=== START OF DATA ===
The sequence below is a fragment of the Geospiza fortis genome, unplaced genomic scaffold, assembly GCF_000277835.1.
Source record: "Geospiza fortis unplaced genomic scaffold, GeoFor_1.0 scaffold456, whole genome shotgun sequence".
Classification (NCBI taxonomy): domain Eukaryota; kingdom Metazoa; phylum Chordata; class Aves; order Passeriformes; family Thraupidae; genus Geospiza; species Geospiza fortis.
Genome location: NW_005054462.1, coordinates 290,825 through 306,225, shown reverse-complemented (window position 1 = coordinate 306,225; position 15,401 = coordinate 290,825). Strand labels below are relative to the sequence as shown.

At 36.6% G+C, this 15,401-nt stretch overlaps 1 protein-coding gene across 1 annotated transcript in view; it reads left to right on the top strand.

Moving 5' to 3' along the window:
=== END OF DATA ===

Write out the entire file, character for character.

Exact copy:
The sequence below is a fragment of the Geospiza fortis genome, unplaced genomic scaffold, assembly GCF_000277835.1.
Source record: "Geospiza fortis unplaced genomic scaffold, GeoFor_1.0 scaffold456, whole genome shotgun sequence".
Classification (NCBI taxonomy): domain Eukaryota; kingdom Metazoa; phylum Chordata; class Aves; order Passeriformes; family Thraupidae; genus Geospiza; species Geospiza fortis.
Genome location: NW_005054462.1, coordinates 290,825 through 306,225, shown reverse-complemented (window position 1 = coordinate 306,225; position 15,401 = coordinate 290,825). Strand labels below are relative to the sequence as shown.

At 36.6% G+C, this 15,401-nt stretch overlaps 1 protein-coding gene across 1 annotated transcript in view; it reads left to right on the top strand.

Moving 5' to 3' along the window: